When the door shut, I scrambled quickly to hang my robe and hop onto the table, making an effort to not jack up the perfectly folded sheet coverings. As I sunk into the table, I breathed a sigh of relief. Candace entered the room, quietly placing an eye mask over my eyes while guiding me through a few deep breaths. Those first few minutes were bliss, but then…

My Swedish massage felt more like a deep-tissue, torture of death. Every touch felt like the pressure was going to send me screaming. My face winced in pain as the massage went on.

"Is the pressure, okay?" she asked.

"Yes," I replied.

Yes?! I can think of a lot of words to use, and yes is definitely not the one that comes to mind. Really, Jenn. Just say something. No. What if I offend her? I mean other people must enjoy this kind of pressure. Just take it. Don't be rude.

So, I did. I paid $98 plus tip for a massage I hated all because I didn't want to offend someone. Something that was meant to relax me left me feeling miserable and sore. I created my own personal massage hell because I didn't want to speak up. I was afraid of conflict and feared hurting a stranger's feelings.

No. Such a simple word, riddled with anxiety and fear.

After that massage, I knew something had to change

Our inability to say no is woven into everything we do, from small everyday things like massages or the color of our pedicures to large life-altering decisions like careers. As women, we've been socialized into silence. The idea of someone being angry or critical of us creates fear and tension. So much so, I was willing to forgo my own health and sanity because it pleased someone else, even if that person was someone I didn't even know. It didn't matter that it was the wrong choice for me, and every ounce of my body was telling me not to do it. I was ready to say yes.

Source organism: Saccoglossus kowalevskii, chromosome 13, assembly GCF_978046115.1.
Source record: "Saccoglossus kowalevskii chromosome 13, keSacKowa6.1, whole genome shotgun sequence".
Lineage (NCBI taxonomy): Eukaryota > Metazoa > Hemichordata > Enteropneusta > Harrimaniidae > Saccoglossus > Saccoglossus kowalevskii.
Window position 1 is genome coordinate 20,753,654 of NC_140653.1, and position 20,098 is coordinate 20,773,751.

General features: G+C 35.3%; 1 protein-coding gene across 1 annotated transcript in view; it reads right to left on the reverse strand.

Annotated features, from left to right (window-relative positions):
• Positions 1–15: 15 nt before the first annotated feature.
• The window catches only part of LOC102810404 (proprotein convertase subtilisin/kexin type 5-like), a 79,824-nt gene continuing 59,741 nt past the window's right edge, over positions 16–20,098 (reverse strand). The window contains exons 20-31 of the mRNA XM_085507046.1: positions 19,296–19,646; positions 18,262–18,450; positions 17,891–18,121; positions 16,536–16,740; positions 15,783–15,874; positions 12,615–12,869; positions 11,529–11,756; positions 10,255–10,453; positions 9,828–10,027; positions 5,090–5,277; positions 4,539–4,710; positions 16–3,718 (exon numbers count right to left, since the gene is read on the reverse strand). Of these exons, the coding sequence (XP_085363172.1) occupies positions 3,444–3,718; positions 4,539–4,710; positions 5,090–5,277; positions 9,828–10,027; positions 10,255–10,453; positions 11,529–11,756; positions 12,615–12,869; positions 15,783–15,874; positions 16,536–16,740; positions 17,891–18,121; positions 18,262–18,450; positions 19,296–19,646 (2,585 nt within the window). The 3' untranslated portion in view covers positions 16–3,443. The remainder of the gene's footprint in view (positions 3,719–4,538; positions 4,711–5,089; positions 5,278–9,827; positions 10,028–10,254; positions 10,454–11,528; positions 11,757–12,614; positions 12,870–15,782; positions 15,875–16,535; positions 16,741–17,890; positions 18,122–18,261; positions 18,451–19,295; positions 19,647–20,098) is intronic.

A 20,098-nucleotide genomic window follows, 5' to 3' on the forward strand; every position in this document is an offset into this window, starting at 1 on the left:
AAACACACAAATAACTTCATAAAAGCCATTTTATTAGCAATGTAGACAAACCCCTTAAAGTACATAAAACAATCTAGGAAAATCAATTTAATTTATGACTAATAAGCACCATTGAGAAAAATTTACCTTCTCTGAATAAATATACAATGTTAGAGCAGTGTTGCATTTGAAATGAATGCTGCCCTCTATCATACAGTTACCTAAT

Have you been there? How many times in a day do you catch yourself saying "yes" to things you don't even want to?

Instead of respecting ourselves and saying no, we ignore our inner peace to meet the expectations of those around us. We sign up for the thing or say "yes" to yet another family function, even when every bone in our body is telling us not to. We agree to sushi with a friend, despite our disdain for raw fish and borderline shellfish allergy.

We say "yes" to another date with a guy we're not even into, because we don't want to be mean. Your friends said he's super nice, so what would that make you? We plan the extravagant wedding to meet our families' expectations when truthfully, we just want something small. We sit silently in the conference room, disagreeing with everything being said, yet fail to speak up for fear of ruffling feathers.

You don't always have to keep the peace. If something makes you uncomfortable, you can say no. If you don't believe an idea at work is going in the right direction, it's okay to disagree. You don't always have to check the sign-up box for the PTA or the latest school activity. You can sit some things out. You can do things that fill your cup. Stop accepting that the only answer is yes.

You don't always need to give an explanation. Sometimes the answer is simply, no.

Excerpted from "If We're Being Honest: Silencing the Lies We Tell Ourselves to Live a Life We Love" by Jennifer Thompson. Copyright 2024 by Jennifer Thompson. Published by Urano World.